Sunday 26 January 2014

TV: Stewart Lee – Much A Stew About Nothing, Nottingham Playhouse

“Come to Nottingham – learn humility.”  

Stewart Lee, 41st best stand-up comedian, came to Nottingham last Thursday to preview material from the forthcoming 3rd Comedy Vehicle series(1).  “I’m going to do, in the first half, about two half hour sections from two episodes of the new series and then in the, er, in the second half, about half an hour which will make up a third episode of the new series and then we can all go home”(2).

According to some critics Stewart Lee comes over as unbearably smug, obnoxious and doesn’t tell any proper jokes; according to others this is true, but he is also hilarious. He’s usually critically acclaimed on the left and panned on the right, as is the way with people who are even slightly experimental in form(3).

It’s quite easy to see why people don’t like him. I mean it is true, he doesn’t do punchy one-liners; on the odd occasion that he does, it is normally followed up immediately with some meta-textual explanation that this is out of character and is unlikely to happen again. During the show, he uses a one-liner as a way to get to a routine about how he was described by Lee Mack as "A cultural bully from the Oxbridge Mafia who wants to appear morally superior but couldn't cut the mustard on a panel game." (Lee's riposte: “You don’t cut mustard – you spread it”) This does raise one of the points Lee quite often raises in his books(4) – do we really want our comedians to see being on a panel game as the apex of their career? It’s a clever device – doing something Mack accuses him of not being able to do in order to lead into a bit about Mack’s criticism.

Another technique, frequently used, is bringing out a piece of paper which supposedly has some quote written on it (as with, for example, the Lee Mack quote). And yet another is explaining to the audience why it’s their own fault for not finding something funny (“look, I’ve tried, I’ve done that bit all over the country and it always gets a laugh round about there… I mean, some of you were laughing there and that’s good but the rest of you – well, you might want to raise your game a bit.”) I think the audiences who see Stewart Lee as being smug might think his onstage persona as what he’s really like as a human being offstage. I think it’s pretty safe to assume that this is not the case(5). Certainly when he starts genuinely laughing at something(6) onstage he looks slightly embarrassed and semi-apologises for breaking character(7). And he’s thoroughly charming to people when he’s signing things for people after the show(8).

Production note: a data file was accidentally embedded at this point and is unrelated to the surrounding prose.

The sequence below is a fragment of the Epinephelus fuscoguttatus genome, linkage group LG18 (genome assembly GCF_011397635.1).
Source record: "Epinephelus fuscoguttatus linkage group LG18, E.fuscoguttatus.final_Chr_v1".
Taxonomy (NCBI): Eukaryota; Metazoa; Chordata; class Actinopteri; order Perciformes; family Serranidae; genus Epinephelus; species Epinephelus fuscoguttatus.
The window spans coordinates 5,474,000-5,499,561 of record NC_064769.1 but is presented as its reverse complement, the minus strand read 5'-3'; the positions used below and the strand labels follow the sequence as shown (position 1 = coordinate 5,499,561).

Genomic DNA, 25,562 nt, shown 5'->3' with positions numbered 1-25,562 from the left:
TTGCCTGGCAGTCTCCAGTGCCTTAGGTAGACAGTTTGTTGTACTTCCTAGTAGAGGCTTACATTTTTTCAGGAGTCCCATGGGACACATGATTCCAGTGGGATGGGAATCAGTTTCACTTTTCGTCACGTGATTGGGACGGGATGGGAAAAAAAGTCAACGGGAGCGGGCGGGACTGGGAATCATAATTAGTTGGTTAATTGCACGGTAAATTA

The main skill Stewart Lee has as a comedian however, in my opinion, is his skill at using repetition in many different ways. Sometimes it’s the relatively simple device of just repeating a particular sentence over and over again until the repetition is what the audience laughs at. More often, and more interestingly, it is taking the repetition of an idea by putting it into different contexts, pushing it into ever increasingly ridiculous areas until the idea’s internal logic becomes absurd. A brilliant example of this is where he mocks Paul Nutall(s) of the UKIP(s) claim “You need to ensure that your brightest stay and make your own country economically prosperous instead of coming to the UK to serve tea and coffee,” by putting it into different contexts until we slowly but logically arrive at “You Coelacanths need to ensure that your brightest stay in the sea and make it prosperous instead of coming on land and starting life on land.(9)